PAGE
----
09/11/2012, 00.00
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Fr. Samir: Benedict XVI’s courage carries the Churches of the Middle East and the Arab Spring

by Samir Khalil Samir
Despite the tensions in neighboring Syria and the winds of war between Israel and Iran, the journey to Lebanon was not postponed. Christians and Muslims are waiting for him. The exhortation to promote the relationship between clergy and laity, ecumenism between Christians and relations with Muslims, the commitment to the poor, education. Lebanon can be a model for the Arab Spring: common citizenship between Christians and Muslims, freedom of conscience (and conversion from one religion to another), beyond the excesses of Western permissiveness and Islamic fundamentalism.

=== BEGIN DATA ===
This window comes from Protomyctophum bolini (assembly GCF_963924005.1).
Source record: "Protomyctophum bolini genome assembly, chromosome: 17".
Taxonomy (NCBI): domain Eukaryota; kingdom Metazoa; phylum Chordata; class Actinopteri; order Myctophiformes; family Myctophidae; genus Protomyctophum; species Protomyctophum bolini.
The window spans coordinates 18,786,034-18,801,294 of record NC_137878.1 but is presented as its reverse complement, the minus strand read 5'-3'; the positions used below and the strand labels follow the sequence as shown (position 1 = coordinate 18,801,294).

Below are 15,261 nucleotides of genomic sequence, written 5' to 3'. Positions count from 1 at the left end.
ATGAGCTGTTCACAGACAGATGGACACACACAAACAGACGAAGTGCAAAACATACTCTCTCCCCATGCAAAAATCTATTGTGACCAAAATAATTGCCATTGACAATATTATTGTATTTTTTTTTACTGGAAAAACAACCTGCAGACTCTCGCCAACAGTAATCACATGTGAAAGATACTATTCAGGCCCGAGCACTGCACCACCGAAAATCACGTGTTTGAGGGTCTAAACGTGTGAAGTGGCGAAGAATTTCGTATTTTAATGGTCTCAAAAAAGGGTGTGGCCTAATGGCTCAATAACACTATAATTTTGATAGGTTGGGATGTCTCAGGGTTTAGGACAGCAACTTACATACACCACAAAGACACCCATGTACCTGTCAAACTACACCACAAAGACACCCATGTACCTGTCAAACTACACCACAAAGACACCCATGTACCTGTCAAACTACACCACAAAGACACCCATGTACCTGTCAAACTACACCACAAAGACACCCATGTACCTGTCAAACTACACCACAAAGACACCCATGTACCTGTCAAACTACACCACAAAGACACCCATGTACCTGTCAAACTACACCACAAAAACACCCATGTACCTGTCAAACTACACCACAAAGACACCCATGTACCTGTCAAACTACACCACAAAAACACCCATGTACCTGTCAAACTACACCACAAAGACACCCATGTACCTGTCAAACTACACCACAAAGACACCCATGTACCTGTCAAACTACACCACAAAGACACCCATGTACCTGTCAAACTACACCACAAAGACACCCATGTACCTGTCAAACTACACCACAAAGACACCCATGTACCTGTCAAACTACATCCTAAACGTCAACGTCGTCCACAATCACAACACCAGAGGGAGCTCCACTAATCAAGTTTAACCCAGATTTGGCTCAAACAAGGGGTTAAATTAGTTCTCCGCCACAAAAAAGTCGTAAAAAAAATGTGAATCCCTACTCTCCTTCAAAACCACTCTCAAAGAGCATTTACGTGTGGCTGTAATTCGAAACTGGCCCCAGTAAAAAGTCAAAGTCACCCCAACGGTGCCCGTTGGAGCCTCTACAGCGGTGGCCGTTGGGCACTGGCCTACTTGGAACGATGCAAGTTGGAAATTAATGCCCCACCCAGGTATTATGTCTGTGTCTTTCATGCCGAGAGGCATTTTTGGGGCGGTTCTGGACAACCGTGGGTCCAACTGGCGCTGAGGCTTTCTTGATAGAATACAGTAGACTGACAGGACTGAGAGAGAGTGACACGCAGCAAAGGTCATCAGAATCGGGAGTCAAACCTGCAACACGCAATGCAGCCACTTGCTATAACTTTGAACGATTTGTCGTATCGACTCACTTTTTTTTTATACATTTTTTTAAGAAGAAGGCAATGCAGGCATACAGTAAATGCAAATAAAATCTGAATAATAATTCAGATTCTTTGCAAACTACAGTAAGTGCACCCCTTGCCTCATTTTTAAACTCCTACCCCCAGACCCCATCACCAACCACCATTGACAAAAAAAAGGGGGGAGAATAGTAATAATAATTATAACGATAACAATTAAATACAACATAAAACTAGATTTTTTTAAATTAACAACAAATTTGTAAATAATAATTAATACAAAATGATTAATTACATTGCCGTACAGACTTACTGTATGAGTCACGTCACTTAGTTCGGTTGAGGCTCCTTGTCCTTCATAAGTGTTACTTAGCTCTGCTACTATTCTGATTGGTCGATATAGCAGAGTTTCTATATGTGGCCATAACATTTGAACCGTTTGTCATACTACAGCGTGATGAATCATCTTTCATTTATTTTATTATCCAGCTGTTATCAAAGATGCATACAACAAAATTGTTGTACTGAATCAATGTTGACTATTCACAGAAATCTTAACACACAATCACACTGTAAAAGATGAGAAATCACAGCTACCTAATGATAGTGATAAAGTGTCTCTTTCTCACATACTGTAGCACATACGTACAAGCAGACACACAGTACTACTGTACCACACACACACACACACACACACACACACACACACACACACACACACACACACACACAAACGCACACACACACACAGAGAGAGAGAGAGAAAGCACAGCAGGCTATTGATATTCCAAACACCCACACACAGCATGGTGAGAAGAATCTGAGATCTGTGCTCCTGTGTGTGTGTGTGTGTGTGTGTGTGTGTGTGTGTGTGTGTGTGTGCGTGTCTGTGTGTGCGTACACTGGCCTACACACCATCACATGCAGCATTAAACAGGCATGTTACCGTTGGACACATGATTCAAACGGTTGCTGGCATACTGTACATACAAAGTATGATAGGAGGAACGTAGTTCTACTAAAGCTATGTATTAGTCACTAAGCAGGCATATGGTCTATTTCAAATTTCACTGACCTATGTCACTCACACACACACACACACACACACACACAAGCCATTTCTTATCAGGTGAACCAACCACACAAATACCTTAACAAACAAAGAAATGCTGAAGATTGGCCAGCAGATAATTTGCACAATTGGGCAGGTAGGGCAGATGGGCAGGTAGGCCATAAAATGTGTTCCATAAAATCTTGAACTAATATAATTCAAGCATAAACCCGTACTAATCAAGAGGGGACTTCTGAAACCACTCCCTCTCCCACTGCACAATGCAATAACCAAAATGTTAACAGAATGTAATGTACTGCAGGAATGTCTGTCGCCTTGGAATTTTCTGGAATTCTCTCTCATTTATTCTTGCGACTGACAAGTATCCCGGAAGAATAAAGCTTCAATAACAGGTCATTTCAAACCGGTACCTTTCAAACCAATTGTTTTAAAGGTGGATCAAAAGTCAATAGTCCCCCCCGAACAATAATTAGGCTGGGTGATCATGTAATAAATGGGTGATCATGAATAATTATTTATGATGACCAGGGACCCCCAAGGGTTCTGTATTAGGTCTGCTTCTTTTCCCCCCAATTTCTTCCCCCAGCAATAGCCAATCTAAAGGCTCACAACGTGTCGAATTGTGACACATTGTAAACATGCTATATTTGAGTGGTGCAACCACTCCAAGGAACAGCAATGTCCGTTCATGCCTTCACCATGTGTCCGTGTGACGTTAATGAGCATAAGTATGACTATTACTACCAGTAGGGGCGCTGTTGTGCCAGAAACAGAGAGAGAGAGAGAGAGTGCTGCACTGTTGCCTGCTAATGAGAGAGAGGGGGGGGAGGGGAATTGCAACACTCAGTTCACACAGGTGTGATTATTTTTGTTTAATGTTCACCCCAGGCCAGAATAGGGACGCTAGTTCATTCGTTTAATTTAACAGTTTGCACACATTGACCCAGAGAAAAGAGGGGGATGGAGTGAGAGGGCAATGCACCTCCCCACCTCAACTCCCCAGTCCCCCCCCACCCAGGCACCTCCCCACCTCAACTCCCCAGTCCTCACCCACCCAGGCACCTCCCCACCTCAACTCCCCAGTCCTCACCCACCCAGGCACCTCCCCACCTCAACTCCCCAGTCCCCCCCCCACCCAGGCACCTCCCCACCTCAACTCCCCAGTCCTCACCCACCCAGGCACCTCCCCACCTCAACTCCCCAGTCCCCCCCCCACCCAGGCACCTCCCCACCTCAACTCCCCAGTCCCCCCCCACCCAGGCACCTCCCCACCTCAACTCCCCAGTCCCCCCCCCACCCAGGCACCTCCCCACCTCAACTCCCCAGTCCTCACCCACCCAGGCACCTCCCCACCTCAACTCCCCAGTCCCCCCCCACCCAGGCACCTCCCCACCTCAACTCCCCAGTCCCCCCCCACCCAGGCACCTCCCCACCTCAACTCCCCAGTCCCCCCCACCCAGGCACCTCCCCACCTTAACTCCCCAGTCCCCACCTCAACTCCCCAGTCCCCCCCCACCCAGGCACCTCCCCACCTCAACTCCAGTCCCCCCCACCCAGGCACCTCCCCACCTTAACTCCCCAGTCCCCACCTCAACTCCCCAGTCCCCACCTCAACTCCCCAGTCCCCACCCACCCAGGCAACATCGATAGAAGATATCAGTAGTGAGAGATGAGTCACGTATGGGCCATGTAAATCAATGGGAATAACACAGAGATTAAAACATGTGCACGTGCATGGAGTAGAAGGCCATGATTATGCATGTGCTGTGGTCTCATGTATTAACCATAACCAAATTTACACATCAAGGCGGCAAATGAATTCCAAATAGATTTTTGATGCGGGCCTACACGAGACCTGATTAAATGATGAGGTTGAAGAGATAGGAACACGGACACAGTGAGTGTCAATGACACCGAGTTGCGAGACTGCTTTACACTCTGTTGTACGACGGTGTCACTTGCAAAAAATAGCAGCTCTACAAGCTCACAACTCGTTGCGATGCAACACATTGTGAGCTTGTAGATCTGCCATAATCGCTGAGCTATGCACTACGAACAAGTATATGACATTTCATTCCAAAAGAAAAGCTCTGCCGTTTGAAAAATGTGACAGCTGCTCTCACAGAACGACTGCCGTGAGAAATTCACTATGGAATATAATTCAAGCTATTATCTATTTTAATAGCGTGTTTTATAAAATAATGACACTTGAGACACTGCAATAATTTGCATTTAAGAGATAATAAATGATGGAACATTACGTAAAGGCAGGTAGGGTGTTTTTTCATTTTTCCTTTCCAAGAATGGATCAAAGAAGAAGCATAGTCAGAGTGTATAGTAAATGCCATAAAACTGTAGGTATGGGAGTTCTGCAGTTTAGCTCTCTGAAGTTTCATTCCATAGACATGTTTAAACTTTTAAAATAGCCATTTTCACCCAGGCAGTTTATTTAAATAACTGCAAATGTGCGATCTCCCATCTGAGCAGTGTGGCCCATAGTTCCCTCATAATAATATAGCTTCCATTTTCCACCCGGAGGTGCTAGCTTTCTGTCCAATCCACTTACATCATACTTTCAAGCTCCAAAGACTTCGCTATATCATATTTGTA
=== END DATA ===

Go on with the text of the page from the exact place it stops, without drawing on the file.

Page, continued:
Beirut (AsiaNews) All of Lebanon is preparing to welcome the visit of Benedict XVI (14-16 September). Above all the Christians are preparing themselves with national and diocesan meetings for young people, couples, families, etc... The country is teeming with Lebanese and Vatican flags, the highway that runs along the coast is festooned with posters of the pope with meaningful quotes; illuminated billboards. Even in the press every day, there are articles in preparation.

Everyone is waiting for his words of peace and reconciliation, even if the situation in Syria, a short distance from here, is very tense. Despite this, the government is doing everything to ensure safety. The fact that the journey is going ahead, that it has not been postponed or canceled, is an important sign. Many still do not believe it, but I will confirm and say: This coming of Benedict XVI is already proof that the Pope knows of the danger involved, but is not afraid. And if something were to happen - God forbid - it means: I share your concerns and worries.